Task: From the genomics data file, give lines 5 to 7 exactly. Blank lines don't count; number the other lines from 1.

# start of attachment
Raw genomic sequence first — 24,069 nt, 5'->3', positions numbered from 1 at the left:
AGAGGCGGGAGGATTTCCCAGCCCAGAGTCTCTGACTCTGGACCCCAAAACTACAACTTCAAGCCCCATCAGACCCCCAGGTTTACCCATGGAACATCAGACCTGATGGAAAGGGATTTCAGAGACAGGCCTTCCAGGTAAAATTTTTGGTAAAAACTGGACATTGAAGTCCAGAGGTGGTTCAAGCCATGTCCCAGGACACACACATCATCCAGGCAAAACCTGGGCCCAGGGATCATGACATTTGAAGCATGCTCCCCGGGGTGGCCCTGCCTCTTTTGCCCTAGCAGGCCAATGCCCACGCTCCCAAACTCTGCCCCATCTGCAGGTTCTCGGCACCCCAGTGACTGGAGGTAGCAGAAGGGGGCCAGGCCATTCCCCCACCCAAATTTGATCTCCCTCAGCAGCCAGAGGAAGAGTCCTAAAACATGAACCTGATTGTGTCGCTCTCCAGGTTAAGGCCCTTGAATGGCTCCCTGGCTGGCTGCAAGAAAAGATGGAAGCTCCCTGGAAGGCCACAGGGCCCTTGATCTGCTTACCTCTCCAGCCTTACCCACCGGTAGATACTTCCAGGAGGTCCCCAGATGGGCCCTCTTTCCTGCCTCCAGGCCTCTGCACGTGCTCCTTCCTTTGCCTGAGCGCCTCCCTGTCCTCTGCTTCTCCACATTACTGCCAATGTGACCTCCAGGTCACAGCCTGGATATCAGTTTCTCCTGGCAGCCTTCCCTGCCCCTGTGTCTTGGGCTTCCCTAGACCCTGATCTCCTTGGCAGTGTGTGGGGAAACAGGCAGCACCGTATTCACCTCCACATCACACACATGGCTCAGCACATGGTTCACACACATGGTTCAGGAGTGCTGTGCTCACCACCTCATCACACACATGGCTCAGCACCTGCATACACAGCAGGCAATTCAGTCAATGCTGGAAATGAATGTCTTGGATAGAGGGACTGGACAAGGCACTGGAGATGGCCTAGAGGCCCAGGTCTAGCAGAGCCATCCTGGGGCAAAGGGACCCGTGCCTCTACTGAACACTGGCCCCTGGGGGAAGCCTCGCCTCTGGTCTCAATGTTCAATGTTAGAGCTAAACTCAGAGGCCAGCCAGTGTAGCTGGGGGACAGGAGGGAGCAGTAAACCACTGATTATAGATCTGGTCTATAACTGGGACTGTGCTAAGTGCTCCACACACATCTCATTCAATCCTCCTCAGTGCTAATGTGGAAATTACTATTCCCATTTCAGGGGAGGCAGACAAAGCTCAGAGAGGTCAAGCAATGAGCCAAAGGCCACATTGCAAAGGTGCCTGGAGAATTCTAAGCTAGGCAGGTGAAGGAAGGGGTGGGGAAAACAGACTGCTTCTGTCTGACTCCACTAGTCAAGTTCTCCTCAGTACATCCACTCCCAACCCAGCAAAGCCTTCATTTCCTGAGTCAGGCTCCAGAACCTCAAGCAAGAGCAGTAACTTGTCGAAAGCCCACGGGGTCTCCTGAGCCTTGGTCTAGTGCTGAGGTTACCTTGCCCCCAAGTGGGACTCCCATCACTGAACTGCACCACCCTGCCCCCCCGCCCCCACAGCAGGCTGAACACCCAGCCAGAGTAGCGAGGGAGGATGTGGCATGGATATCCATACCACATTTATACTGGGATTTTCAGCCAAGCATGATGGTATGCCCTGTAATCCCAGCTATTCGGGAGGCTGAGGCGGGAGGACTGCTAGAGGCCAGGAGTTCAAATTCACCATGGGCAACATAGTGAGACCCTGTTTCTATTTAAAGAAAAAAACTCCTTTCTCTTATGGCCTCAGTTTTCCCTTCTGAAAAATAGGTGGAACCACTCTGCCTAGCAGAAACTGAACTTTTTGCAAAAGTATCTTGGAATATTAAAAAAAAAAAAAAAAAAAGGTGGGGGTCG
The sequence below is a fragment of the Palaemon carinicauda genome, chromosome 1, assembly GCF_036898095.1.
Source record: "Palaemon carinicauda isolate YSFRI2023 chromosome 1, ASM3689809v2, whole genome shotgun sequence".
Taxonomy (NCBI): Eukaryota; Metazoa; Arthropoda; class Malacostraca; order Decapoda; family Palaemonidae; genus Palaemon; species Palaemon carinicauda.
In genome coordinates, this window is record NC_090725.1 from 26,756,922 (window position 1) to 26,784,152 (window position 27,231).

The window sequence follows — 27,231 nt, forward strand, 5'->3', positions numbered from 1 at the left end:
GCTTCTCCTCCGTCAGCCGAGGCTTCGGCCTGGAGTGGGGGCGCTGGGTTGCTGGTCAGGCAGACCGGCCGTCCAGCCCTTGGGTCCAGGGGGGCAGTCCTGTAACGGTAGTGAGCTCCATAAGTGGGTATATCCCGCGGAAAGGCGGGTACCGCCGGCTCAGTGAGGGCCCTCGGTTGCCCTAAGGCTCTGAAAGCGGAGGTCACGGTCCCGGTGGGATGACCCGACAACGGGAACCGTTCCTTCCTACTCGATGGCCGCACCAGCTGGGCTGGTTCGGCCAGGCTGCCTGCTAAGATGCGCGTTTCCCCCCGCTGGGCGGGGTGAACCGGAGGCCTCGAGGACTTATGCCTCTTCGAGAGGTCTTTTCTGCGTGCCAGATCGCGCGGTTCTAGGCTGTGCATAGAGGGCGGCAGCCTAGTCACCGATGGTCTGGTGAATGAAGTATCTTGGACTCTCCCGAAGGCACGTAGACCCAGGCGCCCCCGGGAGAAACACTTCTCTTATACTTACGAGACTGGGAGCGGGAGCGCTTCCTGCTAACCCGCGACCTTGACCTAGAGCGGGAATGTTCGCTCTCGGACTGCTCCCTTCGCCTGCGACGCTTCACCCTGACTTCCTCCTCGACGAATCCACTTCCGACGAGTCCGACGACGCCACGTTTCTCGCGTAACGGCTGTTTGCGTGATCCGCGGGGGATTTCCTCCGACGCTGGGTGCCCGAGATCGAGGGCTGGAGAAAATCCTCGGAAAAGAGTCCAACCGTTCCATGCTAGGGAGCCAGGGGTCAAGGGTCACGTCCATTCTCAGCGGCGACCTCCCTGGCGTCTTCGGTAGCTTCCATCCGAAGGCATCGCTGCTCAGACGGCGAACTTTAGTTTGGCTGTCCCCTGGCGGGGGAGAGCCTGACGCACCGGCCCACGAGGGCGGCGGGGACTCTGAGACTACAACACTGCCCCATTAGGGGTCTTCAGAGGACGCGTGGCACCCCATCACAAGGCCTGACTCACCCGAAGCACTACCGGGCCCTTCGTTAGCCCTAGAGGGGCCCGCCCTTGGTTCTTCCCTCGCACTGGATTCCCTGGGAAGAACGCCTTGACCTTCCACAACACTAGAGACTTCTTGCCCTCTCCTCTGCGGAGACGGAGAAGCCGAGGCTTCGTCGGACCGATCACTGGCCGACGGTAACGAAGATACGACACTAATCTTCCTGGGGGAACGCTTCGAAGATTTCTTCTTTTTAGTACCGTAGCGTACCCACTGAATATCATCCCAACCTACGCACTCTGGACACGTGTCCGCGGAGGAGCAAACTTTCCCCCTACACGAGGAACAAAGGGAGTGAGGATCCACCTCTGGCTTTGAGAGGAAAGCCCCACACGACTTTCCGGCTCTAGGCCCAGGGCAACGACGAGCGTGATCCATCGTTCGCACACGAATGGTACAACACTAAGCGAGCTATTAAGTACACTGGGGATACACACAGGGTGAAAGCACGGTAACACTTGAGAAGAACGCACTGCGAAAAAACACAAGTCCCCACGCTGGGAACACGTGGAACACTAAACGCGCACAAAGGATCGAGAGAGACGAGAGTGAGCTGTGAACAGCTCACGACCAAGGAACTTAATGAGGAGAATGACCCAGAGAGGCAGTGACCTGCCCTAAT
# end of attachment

Taxonomy (NCBI): Eukaryota; Metazoa; Arthropoda; class Malacostraca; order Decapoda; family Palaemonidae; genus Palaemon; species Palaemon carinicauda.
In genome coordinates, this window is record NC_090725.1 from 26,756,922 (window position 1) to 26,784,152 (window position 27,231).

The window sequence follows — 27,231 nt, forward strand, 5'->3', positions numbered from 1 at the left end: